The Works of the Rev. Jonathan Swift/Volume 11/From Jonathan Swift to Mary Ormond - 1
TO THE DUCHESS OF ORMOND.
ANY other person, of less refinement and prudence than myself, would be at a loss how to thank your grace, upon the surprise of coming home last night, and finding two pictures where only one was demanded. But I understand your grace's malice, and do here affirm you to be the greatest prude upon earth. You will not so much as let your picture be alone in a room with a man, no not with a clergyman, and a clergyman of five and forty; and therefore resolved my lord duke should accompany it, and keep me in awe, that I might not presume to look too often upon it. For my own part, I begin already to repent that I ever begged your grace's picture; and could almost find in my heart to send it you back: for, although it be the most beautiful sight I ever beheld, except the original, yet the veneration and respect it tills me with, will always make me think I am in your grace's presence; will hinder me from saying and writing twenty idle things, that used to divert me: will set me labouring upon majestick, sublime ideas, at which I have no manner of talent; and will make those who come to visit me, think I am grown, on the sudden, wonderful stately and reserved. But, in life, we must take the evil with the good; and it is one comfort, that I know how to be revenged. For, the sight of your grace's resemblance will perpetually remind me of paying my duty to your person; which will give your grace the torment, and me the felicity, of a more frequent attendance.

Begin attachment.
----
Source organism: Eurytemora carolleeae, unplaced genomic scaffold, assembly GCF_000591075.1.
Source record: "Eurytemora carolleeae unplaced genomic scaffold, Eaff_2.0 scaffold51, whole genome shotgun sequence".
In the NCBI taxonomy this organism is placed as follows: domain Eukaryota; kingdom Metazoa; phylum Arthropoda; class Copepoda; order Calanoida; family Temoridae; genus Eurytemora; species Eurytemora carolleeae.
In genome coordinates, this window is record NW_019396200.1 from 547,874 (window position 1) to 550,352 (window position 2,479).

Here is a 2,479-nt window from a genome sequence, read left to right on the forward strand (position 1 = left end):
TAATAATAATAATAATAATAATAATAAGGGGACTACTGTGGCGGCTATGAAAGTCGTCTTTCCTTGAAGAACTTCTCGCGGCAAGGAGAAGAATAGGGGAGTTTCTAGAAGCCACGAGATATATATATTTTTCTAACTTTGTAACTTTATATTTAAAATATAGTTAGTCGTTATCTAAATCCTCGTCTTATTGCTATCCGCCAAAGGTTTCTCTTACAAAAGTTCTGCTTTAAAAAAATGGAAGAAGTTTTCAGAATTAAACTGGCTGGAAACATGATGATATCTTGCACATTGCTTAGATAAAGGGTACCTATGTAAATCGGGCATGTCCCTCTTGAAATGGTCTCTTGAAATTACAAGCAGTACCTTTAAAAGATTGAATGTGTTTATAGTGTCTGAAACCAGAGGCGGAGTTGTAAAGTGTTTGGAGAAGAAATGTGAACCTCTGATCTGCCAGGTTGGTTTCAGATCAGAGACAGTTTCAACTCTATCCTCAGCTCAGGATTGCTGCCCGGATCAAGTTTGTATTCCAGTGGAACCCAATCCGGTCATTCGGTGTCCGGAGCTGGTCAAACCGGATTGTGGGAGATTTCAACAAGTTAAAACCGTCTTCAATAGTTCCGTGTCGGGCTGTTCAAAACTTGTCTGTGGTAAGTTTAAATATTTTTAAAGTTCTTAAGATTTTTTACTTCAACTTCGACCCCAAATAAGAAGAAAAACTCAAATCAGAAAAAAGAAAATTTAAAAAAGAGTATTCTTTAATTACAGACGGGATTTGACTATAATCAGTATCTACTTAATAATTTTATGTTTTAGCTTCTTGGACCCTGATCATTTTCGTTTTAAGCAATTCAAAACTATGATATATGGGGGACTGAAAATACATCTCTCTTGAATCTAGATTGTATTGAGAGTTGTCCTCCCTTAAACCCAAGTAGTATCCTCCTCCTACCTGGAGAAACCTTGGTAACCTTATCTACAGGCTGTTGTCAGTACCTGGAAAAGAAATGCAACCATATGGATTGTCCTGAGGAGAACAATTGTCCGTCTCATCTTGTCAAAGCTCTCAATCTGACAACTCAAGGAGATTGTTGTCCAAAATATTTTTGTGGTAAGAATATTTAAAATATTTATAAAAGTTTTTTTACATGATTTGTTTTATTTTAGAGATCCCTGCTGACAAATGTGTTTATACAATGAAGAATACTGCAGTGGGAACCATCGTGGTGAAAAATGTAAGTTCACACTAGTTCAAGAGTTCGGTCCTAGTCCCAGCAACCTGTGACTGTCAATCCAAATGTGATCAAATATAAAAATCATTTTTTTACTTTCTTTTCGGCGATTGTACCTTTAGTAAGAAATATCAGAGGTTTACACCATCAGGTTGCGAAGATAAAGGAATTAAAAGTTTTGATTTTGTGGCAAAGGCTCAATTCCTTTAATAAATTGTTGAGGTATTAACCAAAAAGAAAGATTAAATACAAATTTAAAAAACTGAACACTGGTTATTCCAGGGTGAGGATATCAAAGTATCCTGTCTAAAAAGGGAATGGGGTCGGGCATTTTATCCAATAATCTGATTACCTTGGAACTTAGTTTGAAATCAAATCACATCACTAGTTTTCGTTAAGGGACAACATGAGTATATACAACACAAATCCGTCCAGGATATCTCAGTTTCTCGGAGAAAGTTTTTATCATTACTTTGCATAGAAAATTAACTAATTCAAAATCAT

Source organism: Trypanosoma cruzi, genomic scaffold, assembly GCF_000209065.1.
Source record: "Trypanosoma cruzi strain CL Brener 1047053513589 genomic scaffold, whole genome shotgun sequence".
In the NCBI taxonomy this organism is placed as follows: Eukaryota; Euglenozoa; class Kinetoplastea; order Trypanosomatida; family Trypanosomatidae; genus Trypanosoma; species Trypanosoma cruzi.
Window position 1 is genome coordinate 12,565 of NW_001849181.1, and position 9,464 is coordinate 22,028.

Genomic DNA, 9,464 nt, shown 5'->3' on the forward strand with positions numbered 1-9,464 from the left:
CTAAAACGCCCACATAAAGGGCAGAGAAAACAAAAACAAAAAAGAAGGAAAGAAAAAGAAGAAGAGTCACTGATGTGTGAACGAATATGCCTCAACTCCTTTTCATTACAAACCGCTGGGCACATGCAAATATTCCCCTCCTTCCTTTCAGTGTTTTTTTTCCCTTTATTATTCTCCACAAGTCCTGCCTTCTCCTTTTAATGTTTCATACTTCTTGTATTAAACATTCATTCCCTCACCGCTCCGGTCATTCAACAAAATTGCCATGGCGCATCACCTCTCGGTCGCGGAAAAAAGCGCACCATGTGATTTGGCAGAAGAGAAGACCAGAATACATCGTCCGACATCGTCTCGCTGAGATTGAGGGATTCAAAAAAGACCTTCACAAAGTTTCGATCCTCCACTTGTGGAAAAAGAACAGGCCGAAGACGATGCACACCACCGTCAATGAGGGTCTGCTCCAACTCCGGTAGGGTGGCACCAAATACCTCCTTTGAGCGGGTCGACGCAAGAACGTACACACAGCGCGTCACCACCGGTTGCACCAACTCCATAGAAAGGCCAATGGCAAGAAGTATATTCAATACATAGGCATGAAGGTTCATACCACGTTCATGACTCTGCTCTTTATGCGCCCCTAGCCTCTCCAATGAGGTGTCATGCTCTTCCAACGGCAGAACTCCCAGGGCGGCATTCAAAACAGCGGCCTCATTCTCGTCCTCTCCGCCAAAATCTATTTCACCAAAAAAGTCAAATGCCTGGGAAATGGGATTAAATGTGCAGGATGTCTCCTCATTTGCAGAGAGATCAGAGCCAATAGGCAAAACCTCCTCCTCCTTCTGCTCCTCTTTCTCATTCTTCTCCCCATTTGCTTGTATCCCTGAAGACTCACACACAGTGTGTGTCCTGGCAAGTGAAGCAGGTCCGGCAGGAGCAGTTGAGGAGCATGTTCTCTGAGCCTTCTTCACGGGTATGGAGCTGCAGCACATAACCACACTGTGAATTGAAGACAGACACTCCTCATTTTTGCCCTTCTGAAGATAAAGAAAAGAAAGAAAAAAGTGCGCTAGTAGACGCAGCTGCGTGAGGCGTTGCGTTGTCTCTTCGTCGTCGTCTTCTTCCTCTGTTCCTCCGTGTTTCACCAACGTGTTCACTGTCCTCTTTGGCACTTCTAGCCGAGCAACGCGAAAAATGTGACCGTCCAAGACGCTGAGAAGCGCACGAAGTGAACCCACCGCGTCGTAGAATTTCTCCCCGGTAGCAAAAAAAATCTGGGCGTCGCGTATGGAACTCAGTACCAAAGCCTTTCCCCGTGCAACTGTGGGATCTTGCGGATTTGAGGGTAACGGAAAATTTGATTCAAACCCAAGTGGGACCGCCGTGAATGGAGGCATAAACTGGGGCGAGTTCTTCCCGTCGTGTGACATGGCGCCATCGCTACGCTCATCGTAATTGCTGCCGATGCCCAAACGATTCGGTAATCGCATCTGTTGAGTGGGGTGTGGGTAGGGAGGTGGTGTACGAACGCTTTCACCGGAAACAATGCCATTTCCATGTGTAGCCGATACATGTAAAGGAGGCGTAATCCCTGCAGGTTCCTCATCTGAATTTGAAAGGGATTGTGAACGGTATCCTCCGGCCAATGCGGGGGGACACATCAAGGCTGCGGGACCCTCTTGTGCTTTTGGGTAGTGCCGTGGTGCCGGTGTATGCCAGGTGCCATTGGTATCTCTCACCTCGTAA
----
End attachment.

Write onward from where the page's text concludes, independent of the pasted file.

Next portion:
But, after all, to deal plainly with your grace, your picture (and I must say the same of my lord duke's) will be of very little use, farther than to let others see the honour you are pleased to do me: for, all the accomplishments of your mind and person are so deeply printed in the heart, and represent you so lively to my imagination, that I should take it for a high affront, if you believed it in the power of colours to refresh my memory: almost as high a one, as if your grace should deny me the justice of being, with the most profound respect and gratitude, madam, your grace's, &c.